The range of injuries caregivers attend to spans from gashes and fractures that will heal, to comas, amputations, burns, paralysis, nerve damage and brain injuries so severe that cognitive function lingers at the toddler level or below.

The Defense Department’s most recent tally of Afghan and Iraq war-related traumatic brain injuries is 161,025. A 2008 report from the non-profit research company RAND, however, put the figure at 320,000 out of the 1.64 million deployed by that time. Cohoon says it’s estimated that about 350 to 400 such patients are so severely hurt they will need full-time care for the rest of their lives.

“Invisible” mental health wounds, including post-traumatic stress disorder, are also a major concern for returning veterans, even those who show no outward wounds, says Rene Bardorf, director of the Bob Woodruff Foundation, a non-profit organization that helps the families of injured veterans. It was launched by Bob and Lee Woodruff after the ABC News anchor almost died from a brain injury in Iraq in 2006. Bardorf says it’s estimated that more than 300,000 service members have psychological wounds.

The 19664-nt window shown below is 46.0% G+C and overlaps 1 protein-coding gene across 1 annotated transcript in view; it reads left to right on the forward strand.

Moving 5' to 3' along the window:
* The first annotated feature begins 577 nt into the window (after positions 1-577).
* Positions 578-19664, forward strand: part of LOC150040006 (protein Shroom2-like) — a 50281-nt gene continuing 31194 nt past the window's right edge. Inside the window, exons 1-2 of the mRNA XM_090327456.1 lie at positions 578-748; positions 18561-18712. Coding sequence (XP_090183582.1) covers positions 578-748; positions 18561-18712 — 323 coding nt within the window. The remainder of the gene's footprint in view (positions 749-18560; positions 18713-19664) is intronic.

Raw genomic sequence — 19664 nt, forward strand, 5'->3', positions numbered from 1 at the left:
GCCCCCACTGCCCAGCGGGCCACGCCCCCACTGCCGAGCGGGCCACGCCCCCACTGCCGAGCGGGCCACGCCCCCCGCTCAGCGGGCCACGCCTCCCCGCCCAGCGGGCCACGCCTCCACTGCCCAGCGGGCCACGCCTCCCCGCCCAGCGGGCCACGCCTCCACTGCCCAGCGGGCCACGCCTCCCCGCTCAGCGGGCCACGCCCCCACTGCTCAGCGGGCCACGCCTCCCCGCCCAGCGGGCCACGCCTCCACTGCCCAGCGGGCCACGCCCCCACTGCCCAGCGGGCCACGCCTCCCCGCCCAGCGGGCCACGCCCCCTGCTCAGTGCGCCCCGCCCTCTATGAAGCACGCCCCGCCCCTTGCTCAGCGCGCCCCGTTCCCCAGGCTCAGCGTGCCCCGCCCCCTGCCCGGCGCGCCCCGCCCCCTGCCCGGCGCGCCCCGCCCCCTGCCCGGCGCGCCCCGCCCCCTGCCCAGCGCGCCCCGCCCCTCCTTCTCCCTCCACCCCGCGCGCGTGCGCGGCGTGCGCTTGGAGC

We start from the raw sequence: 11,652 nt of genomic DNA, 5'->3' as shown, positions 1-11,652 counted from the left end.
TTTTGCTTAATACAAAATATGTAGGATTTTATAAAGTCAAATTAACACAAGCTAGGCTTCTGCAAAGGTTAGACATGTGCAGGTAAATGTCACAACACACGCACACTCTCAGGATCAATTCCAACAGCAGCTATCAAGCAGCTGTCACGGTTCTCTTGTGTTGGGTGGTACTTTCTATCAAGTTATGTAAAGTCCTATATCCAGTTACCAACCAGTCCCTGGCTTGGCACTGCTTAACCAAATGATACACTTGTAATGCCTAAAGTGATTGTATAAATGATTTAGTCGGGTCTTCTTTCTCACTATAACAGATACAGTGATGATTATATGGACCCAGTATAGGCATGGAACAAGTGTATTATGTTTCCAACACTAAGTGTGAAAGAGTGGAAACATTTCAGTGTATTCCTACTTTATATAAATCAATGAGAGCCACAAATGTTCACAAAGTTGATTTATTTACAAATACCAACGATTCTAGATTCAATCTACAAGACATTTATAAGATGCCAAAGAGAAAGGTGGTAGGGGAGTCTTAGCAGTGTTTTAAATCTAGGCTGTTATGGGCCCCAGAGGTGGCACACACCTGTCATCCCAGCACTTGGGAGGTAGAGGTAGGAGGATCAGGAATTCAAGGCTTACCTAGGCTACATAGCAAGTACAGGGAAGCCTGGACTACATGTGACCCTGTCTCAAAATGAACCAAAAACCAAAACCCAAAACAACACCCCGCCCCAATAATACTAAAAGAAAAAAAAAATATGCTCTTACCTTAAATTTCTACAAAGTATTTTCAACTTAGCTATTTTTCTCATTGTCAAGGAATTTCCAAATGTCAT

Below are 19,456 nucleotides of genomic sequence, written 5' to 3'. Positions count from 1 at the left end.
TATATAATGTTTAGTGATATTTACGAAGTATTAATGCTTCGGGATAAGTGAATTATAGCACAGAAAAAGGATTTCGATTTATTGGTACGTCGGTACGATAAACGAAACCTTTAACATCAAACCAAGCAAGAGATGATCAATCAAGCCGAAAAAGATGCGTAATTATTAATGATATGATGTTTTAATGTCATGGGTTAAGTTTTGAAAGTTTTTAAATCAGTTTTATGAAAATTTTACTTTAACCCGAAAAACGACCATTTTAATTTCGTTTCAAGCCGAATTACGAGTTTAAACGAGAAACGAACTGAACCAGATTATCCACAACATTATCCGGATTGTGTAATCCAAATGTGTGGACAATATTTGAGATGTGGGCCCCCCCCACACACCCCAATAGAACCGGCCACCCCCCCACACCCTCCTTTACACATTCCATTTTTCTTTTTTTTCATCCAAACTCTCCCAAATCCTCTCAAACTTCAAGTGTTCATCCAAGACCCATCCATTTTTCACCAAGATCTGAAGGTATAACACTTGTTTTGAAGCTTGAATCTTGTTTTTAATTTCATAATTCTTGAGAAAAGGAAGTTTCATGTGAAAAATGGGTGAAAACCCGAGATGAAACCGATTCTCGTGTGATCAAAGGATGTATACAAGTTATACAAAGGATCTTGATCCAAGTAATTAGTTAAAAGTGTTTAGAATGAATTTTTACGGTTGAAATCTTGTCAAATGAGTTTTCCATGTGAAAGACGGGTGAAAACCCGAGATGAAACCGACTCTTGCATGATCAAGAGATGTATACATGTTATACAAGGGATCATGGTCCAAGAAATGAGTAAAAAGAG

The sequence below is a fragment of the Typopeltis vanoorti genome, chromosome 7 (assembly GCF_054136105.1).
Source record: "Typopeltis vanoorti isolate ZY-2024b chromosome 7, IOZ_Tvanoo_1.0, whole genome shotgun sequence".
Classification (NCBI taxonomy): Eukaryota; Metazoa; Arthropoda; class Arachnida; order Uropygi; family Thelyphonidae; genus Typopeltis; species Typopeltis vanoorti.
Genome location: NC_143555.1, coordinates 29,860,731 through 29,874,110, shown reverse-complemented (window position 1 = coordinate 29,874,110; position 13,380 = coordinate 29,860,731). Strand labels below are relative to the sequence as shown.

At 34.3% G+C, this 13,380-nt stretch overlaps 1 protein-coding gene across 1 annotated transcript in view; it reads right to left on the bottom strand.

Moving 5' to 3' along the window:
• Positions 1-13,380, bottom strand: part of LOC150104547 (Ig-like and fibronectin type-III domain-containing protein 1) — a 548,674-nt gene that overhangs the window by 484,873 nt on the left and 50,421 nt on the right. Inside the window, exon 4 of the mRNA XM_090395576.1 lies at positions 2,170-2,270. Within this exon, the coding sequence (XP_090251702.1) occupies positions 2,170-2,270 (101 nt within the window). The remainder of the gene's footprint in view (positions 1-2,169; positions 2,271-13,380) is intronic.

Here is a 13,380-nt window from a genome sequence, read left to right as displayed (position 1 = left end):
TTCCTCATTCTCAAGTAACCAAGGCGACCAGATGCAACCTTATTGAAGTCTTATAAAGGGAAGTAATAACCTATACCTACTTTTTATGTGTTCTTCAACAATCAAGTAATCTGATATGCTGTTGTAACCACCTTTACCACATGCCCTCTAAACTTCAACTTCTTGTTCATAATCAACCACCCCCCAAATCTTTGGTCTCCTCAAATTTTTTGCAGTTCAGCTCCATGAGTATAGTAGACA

“We’re seeing complex injuries — individuals who simply would not have survived previous conflicts, and this has placed an enormous load on families,” says U.S. Army Brigadier Gen. Loree Sutton, director of the Defense Centers of Excellence for Psychological Health and Traumatic Brain Injury in Arlington, Va.



Sutton, the Army’s highest-ranking psychiatrist, points out that groups such as Cohoon’s are trying to turn caregiver legislation — two bills are now being debated in the House and Senate — into a law that would give those like Leslie Kammerdiener financial support, including health insurance.

Kammerdiener, who has a degenerative nerve disease, no longer has health insurance, and she relies on donations.

Losses all around

Ed and Beth Edmundson’s son Eric, 29, headed to Iraq healthy and strong in August 2005 and returned in October with a severe brain injury after a bomb exploded near him. He is unable to walk and is cognitively impaired.